The hospital staff is too meagre to bear - psychologically and physically - the difficult service which often lasts 48 hours or longer. Because of this, unit nurses who leave for "rest" after 24 hours, are often assigned to immediate relief.
         We have under our care a large ward on the ground floor with the adjoining corridor. About 80 people in total.
         These "lucky" wounded are usually laid down in twos on beds pushed together by the walls. Others lie side by side between the beds, almost under the beds and in the middle of the ward on mattresses, stretchers, or blankets. One has to be careful not to step on somebody or hurt someone. The lack of light only worsens the situation. The tiny candle-end and a few matches left for us for the entire night is not much. We also got less than a glass of priceless black chicory coffee for these few dozen of people: dying of thirst, bloodless, fevered. We divide it in very meagre parts, at least one teaspoonful at a time.
         Me and Basia are on duty on the corridor. We have only one tiny chair at our disposal. Next to us, an elderly man with a shot throat wheezes, dying. Luckily, his wife is by his side. The patient is conscious. He suffocates. He begs his wife to lift him up and then lay him down again and so on without end. It seems to him that the change in his body's position will restore normal breathing. The woman is at the end of her tether. Suddenly, she jumps up, crazed, and starts hitting her husband on his head with her fists. She is screaming:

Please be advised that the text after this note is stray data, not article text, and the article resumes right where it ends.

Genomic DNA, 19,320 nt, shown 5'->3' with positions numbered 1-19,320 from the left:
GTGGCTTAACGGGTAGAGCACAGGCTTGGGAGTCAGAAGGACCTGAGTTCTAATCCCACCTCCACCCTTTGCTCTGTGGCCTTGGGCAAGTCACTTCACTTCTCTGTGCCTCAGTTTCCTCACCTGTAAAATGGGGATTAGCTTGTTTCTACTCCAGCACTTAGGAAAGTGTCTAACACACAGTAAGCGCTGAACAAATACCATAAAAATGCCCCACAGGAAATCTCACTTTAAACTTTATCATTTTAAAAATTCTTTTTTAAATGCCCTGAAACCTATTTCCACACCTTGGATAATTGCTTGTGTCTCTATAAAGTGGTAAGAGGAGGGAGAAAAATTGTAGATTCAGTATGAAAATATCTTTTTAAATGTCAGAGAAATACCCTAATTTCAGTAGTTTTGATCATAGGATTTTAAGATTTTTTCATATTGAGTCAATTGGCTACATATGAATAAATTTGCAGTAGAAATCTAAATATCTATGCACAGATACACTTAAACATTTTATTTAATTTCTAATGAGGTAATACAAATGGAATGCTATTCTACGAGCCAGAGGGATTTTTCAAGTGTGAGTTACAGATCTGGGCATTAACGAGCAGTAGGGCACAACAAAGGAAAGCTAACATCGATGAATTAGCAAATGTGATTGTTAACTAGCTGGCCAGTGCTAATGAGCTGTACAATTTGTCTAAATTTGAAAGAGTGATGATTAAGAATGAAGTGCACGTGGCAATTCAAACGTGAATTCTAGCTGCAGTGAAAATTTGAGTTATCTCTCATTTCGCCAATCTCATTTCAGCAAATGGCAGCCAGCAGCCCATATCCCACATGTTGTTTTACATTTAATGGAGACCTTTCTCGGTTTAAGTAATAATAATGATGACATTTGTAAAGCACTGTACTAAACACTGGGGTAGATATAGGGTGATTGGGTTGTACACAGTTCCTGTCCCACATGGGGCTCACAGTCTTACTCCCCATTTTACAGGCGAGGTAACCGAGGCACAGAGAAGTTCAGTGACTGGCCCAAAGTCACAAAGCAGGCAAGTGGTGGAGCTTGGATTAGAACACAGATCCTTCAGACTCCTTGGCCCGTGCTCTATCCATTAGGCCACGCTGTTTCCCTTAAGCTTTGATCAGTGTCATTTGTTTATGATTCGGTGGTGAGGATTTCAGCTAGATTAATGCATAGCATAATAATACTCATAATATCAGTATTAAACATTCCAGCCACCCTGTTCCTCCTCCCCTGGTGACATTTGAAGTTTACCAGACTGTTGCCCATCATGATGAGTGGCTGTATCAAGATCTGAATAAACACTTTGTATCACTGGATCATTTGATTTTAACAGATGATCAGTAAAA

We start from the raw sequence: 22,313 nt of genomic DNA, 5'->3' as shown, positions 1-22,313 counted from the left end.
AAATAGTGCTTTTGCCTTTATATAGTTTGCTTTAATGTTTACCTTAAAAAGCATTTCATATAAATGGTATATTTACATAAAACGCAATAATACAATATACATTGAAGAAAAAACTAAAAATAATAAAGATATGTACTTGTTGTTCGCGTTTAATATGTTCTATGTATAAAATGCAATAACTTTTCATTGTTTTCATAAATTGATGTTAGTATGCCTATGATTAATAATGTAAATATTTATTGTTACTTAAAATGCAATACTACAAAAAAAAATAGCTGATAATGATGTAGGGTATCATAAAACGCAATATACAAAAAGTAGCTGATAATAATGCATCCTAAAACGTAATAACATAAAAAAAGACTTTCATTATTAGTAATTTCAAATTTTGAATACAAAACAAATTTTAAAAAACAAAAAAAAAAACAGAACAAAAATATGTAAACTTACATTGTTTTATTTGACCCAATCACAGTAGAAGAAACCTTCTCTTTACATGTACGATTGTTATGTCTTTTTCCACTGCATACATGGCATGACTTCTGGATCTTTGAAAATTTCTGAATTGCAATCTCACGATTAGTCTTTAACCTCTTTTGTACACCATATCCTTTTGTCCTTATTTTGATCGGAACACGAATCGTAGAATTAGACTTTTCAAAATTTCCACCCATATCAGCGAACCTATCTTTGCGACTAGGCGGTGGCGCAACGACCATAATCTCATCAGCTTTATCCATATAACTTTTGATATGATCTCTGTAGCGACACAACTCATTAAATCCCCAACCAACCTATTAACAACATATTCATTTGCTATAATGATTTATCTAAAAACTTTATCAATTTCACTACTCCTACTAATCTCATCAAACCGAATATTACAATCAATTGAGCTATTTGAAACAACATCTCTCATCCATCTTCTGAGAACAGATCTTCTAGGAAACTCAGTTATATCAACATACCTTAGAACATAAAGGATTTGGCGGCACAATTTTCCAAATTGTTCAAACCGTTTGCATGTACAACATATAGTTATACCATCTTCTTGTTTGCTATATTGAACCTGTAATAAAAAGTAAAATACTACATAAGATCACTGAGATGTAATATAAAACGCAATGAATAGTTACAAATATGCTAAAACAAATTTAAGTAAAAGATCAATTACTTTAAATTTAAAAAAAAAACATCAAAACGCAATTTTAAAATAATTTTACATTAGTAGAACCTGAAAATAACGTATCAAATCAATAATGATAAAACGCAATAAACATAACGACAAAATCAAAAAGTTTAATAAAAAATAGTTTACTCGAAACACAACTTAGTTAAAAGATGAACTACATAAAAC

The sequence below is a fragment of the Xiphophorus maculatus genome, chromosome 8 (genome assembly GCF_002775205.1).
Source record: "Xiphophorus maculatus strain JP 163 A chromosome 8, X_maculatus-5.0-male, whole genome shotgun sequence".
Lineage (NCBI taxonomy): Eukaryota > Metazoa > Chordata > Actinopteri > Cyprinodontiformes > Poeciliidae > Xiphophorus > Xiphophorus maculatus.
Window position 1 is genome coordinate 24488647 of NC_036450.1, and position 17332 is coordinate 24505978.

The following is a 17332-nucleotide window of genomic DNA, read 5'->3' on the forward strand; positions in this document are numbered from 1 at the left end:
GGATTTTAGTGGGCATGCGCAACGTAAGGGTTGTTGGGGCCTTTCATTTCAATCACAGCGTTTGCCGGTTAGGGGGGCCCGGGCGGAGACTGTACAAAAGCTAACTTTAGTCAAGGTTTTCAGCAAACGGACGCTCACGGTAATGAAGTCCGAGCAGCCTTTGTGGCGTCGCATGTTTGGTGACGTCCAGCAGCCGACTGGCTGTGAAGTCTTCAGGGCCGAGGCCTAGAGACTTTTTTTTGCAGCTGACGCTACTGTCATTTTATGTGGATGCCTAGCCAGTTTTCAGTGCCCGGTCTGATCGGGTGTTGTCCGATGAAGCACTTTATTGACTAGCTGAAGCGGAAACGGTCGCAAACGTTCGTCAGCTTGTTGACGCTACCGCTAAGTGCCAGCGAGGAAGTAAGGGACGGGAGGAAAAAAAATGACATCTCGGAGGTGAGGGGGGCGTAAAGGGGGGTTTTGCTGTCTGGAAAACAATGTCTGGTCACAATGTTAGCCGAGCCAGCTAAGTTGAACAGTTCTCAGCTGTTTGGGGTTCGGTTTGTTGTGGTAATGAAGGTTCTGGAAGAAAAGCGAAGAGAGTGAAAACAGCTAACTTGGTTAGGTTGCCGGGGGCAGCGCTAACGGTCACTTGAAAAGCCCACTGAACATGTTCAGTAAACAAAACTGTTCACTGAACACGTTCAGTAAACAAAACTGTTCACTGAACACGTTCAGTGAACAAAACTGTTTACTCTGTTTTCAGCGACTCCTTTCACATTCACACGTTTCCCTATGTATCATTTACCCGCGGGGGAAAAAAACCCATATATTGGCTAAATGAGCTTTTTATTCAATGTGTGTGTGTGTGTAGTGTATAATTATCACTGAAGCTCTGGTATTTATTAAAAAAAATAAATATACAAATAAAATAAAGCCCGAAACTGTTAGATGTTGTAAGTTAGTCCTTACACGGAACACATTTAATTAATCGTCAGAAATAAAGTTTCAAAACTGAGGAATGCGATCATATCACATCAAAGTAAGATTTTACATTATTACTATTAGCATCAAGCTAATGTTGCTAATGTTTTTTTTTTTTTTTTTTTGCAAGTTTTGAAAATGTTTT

"I cannot bear it anymore, why do you pester me so? You tell me to lift you up and lay down again... and I don't have any strength left..."
         We hold her hands. We take her aside. We explain to her:
         "What are you doing? This man is dying."
         The woman trembles, sobbing.
         Among the patients on the ward, there is a young man. His leg is amputated up to the groin, and his head is bandaged. He constantly calls us, tosses on the bed, and when he is approached, he mutters something unintelligible. One moment, he catches me by the neck. In spite of everything he is still very strong. Only with difficulty I manage to break free from him. The people present on the ward tell him off for disturbing the peace. With the coming of the night, they have a few hours of relative peace before them. The sounds of struggle are heard, but from afar. The planes start to plague us first at 5 or 6 a.m. It is getting quiet on the wards. The patients want to sleep.
         A loud groan reaches us from some distance. As if it was coming from above. Some people still remain on the first floor. The groan turns into a clear calling, it repeats itself. I follow the voice. I go through the stairs. I must pass the hospital sewer. We have had no sewerage for weeks. The excrements of the patients are carried here, to the first floor, to the former toilet rooms; a mass of them has already reached the window. One has to hold one's breath when passing here. The stench brings nausea.
         In the door of one of the demolished wards I come across a stretcher with a severely wounded man. It was him who called despairingly: "Water, water." Nearby, with her face downwards, a burned, naked young woman lies on her stomach, unconscious. She will not live till dawn. She is dying alone on the bare floor. I think about her family whom I do not know anyway... mother, father, siblings... Oh my God, I wish they would never find out how their daughter, perhaps their only, beloved daughter, or sister, died. The slender young body is still breathing. What can I do for her? I do not even have anything to cover her with. It is a horror.